Photo courtesy George H. Balazs

This campaign educates people about the basking honu and how to behave around them. The idea is to maximize the turtle watcher's experience while minimizing the effects on the turtles. Some of the campaign literature is available here in PDF format. (You'll need the free Adobe Reader to view and print these documents.)

Turtle fans demonstrate the perfect way to "Show Turtles Aloha" by admiring from a distance.
Photo courtesy George H. Balazs

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Turtle Guardians

The "Show Turtles Aloha" campaign already has shown great results, but it needs your help. They're looking for volunteers to spend time at Laniakea handing out literature, educating the visitors, and making the Honu experience a positive one for people and turtles alike. Susan Scott, the noted marine science writer, described the program and her intention to volunteer in her Honolulu Star-Bulletin column of December 2, 2005:

"A few North Shore residents already volunteer in the "Show Turtles Aloha" program, but they need more helpers. I will soon be one of them. Please join me.

"I know. I'm busy, too, and it's a long drive to the North Shore. But our dear, gentle honu have learned to trust people now, and it's up to Hawaii residents to safeguard that trust."

If you live on Oahu, please consider giving some of your time to help the honu at Laniakea. If you're planning to visit Oahu, you can still volunteer to spend a day at Laniakea, or as many days as you'd like to spend with the turtles. For detailed information, be sure to read the campaign description.

Related Links

A Laniakea Photo Gallery

Click on any image for a larger version. All images courtesy of George H. Balazs and the "Show Turtles Aloha" campaign.

Basking turtle showing the red rope
Photo courtesy George H. Balazs

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Photographer gets excellent honu photo opportunity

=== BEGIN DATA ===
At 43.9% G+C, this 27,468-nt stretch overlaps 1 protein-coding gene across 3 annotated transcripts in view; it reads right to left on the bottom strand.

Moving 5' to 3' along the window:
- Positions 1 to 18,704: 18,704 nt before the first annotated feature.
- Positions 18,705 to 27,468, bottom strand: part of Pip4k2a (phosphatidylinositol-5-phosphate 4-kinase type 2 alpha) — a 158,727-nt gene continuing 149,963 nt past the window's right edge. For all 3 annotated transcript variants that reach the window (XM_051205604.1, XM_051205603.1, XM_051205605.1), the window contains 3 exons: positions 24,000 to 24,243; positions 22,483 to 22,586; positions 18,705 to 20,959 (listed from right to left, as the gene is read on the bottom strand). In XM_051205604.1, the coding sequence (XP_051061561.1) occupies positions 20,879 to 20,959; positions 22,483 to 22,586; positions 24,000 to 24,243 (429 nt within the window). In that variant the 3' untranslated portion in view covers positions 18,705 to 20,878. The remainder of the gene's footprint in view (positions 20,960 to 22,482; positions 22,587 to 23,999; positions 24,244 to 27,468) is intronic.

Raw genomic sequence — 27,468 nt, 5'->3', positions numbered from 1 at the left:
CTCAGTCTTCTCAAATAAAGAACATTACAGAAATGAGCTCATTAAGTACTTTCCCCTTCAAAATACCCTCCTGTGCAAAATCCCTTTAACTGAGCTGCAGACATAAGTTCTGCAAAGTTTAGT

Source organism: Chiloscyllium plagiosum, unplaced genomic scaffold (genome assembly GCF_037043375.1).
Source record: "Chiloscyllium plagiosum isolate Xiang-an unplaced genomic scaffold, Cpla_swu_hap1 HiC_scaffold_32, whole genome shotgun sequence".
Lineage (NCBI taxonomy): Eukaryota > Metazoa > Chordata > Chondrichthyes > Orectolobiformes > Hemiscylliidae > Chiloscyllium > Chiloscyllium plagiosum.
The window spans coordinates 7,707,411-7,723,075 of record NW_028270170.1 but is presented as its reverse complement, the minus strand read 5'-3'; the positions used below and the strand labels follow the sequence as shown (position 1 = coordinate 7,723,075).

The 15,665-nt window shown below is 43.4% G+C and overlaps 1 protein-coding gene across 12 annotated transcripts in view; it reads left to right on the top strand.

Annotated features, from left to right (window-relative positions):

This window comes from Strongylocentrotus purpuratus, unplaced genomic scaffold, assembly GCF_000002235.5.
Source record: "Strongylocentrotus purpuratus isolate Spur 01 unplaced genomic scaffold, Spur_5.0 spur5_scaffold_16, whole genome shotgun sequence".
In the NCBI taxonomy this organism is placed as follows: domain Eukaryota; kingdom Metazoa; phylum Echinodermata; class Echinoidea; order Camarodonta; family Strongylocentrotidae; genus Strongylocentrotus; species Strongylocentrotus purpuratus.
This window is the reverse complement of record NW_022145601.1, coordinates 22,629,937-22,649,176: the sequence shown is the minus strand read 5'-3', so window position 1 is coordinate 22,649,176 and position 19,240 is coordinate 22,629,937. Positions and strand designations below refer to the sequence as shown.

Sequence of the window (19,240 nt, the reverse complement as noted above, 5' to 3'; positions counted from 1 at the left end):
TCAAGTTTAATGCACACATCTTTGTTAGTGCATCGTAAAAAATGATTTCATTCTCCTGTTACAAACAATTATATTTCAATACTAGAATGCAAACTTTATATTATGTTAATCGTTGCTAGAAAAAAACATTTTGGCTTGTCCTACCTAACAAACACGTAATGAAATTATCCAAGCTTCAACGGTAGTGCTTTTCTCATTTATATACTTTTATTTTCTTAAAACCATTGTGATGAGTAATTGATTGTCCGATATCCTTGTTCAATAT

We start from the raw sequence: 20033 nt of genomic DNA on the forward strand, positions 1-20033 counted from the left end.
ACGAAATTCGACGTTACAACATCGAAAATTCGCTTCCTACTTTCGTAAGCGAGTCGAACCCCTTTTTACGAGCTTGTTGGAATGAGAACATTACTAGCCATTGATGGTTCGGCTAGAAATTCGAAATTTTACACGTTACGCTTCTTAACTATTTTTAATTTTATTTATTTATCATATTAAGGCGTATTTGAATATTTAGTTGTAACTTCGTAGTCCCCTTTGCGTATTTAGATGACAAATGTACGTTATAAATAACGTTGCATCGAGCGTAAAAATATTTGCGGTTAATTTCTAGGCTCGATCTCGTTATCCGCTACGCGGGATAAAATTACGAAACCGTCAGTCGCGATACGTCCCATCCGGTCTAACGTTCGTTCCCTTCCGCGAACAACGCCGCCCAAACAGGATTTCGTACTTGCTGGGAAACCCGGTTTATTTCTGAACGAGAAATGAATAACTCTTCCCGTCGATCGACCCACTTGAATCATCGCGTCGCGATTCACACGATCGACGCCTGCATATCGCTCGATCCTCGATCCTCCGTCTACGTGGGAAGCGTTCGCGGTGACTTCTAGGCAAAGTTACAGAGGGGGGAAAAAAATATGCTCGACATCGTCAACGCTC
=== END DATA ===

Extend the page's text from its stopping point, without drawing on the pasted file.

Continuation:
Photo courtesy George H. Balazs

Two baskers sharing the red rope
Photo courtesy George H. Balazs

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Two young honu fans pose with one of the "Show Turtles Aloha" signs
Photo courtesy George H. Balazs

A family posing with two baskers
Photo courtesy George H. Balazs

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Basking honu with informative "Show Turtles Aloha" sign in the foreground
Photo courtesy George H. Balazs

Please take one: Show Turtles Aloha information brochures
Photo courtesy George H. Balazs

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The Laniakea Show Turtles Aloha campaign visitor's log
Photo courtesy George H. Balazs

Some comments from the visitor's log
Photo courtesy George H. Balazs

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More comments from the visitor's log
Photo courtesy George H. Balazs

The MTRP PIFSC Honulani Visitor's Logbook at Laniakea Beach on Oahu's North Shore
359 Days of the "Show Turtles Aloha" Campaign
7 July 2005 - 30 June 2006

These documents are PDF files.

Slides from a Presentation by George Balazs
Explaining the Show Turtles Aloha Campaign
and Correcting Common Misunderstandings

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Campaign description "Show Turtles Aloha" campaign description

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Last modified 13/09/12